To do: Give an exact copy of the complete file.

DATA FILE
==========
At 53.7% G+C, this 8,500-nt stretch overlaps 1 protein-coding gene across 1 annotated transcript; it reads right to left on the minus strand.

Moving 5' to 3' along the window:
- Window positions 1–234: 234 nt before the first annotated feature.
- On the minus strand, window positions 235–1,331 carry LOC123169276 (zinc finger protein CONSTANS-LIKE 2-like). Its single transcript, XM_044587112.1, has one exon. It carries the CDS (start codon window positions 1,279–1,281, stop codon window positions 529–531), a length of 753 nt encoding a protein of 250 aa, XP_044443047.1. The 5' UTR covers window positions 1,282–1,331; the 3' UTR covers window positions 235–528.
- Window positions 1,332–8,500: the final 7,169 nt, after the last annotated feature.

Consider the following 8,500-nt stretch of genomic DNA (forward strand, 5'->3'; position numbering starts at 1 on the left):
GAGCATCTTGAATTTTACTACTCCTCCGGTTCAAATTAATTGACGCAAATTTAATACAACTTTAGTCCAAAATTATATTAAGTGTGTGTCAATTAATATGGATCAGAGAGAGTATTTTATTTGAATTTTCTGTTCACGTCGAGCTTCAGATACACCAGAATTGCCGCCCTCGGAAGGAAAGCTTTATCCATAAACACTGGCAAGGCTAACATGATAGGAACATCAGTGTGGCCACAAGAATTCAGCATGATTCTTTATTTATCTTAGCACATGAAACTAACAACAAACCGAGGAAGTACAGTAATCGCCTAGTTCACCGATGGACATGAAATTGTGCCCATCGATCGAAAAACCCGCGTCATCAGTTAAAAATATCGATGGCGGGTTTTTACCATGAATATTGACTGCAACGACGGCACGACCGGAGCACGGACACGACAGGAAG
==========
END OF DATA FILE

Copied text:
At 53.7% G+C, this 8,500-nt stretch overlaps 1 protein-coding gene across 1 annotated transcript; it reads right to left on the minus strand.

Moving 5' to 3' along the window:
- Window positions 1–234: 234 nt before the first annotated feature.
- On the minus strand, window positions 235–1,331 carry LOC123169276 (zinc finger protein CONSTANS-LIKE 2-like). Its single transcript, XM_044587112.1, has one exon. It carries the CDS (start codon window positions 1,279–1,281, stop codon window positions 529–531), a length of 753 nt encoding a protein of 250 aa, XP_044443047.1. The 5' UTR covers window positions 1,282–1,331; the 3' UTR covers window positions 235–528.
- Window positions 1,332–8,500: the final 7,169 nt, after the last annotated feature.

Consider the following 8,500-nt stretch of genomic DNA (forward strand, 5'->3'; position numbering starts at 1 on the left):
GAGCATCTTGAATTTTACTACTCCTCCGGTTCAAATTAATTGACGCAAATTTAATACAACTTTAGTCCAAAATTATATTAAGTGTGTGTCAATTAATATGGATCAGAGAGAGTATTTTATTTGAATTTTCTGTTCACGTCGAGCTTCAGATACACCAGAATTGCCGCCCTCGGAAGGAAAGCTTTATCCATAAACACTGGCAAGGCTAACATGATAGGAACATCAGTGTGGCCACAAGAATTCAGCATGATTCTTTATTTATCTTAGCACATGAAACTAACAACAAACCGAGGAAGTACAGTAATCGCCTAGTTCACCGATGGACATGAAATTGTGCCCATCGATCGAAAAACCCGCGTCATCAGTTAAAAATATCGATGGCGGGTTTTTACCATGAATATTGACTGCAACGACGGCACGACCGGAGCACGGACACGACAGGAAG